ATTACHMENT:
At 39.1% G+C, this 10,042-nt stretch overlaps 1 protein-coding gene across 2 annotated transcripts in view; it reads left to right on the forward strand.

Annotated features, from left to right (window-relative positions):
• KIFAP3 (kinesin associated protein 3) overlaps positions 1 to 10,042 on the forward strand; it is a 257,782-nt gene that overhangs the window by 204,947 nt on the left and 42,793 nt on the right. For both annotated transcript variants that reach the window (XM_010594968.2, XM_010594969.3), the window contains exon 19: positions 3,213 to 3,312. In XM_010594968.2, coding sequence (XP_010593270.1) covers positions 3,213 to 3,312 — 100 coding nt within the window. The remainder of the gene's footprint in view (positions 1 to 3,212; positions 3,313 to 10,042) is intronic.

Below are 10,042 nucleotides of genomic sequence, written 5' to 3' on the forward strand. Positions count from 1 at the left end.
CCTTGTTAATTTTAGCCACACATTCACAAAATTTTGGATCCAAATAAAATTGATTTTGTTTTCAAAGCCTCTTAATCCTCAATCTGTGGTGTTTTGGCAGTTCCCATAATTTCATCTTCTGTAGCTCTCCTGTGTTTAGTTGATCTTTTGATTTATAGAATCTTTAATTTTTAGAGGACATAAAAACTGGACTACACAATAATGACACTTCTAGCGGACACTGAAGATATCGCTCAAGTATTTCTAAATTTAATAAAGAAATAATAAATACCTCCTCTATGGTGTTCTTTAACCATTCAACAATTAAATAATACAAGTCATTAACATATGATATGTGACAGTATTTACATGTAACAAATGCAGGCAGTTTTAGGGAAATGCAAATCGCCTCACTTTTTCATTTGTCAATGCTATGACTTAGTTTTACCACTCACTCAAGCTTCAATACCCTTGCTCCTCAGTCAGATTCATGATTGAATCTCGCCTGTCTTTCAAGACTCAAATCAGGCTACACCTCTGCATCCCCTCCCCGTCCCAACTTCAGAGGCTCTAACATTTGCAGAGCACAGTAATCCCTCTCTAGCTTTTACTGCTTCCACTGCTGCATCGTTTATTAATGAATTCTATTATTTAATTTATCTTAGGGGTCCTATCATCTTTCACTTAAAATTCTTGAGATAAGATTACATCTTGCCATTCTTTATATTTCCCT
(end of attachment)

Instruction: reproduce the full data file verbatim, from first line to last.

At 39.1% G+C, this 10,042-nt stretch overlaps 1 protein-coding gene across 2 annotated transcripts in view; it reads left to right on the forward strand.

Annotated features, from left to right (window-relative positions):
• KIFAP3 (kinesin associated protein 3) overlaps positions 1 to 10,042 on the forward strand; it is a 257,782-nt gene that overhangs the window by 204,947 nt on the left and 42,793 nt on the right. For both annotated transcript variants that reach the window (XM_010594968.2, XM_010594969.3), the window contains exon 19: positions 3,213 to 3,312. In XM_010594968.2, coding sequence (XP_010593270.1) covers positions 3,213 to 3,312 — 100 coding nt within the window. The remainder of the gene's footprint in view (positions 1 to 3,212; positions 3,313 to 10,042) is intronic.

Below are 10,042 nucleotides of genomic sequence, written 5' to 3' on the forward strand. Positions count from 1 at the left end.
CCTTGTTAATTTTAGCCACACATTCACAAAATTTTGGATCCAAATAAAATTGATTTTGTTTTCAAAGCCTCTTAATCCTCAATCTGTGGTGTTTTGGCAGTTCCCATAATTTCATCTTCTGTAGCTCTCCTGTGTTTAGTTGATCTTTTGATTTATAGAATCTTTAATTTTTAGAGGACATAAAAACTGGACTACACAATAATGACACTTCTAGCGGACACTGAAGATATCGCTCAAGTATTTCTAAATTTAATAAAGAAATAATAAATACCTCCTCTATGGTGTTCTTTAACCATTCAACAATTAAATAATACAAGTCATTAACATATGATATGTGACAGTATTTACATGTAACAAATGCAGGCAGTTTTAGGGAAATGCAAATCGCCTCACTTTTTCATTTGTCAATGCTATGACTTAGTTTTACCACTCACTCAAGCTTCAATACCCTTGCTCCTCAGTCAGATTCATGATTGAATCTCGCCTGTCTTTCAAGACTCAAATCAGGCTACACCTCTGCATCCCCTCCCCGTCCCAACTTCAGAGGCTCTAACATTTGCAGAGCACAGTAATCCCTCTCTAGCTTTTACTGCTTCCACTGCTGCATCGTTTATTAATGAATTCTATTATTTAATTTATCTTAGGGGTCCTATCATCTTTCACTTAAAATTCTTGAGATAAGATTACATCTTGCCATTCTTTATATTTCCCT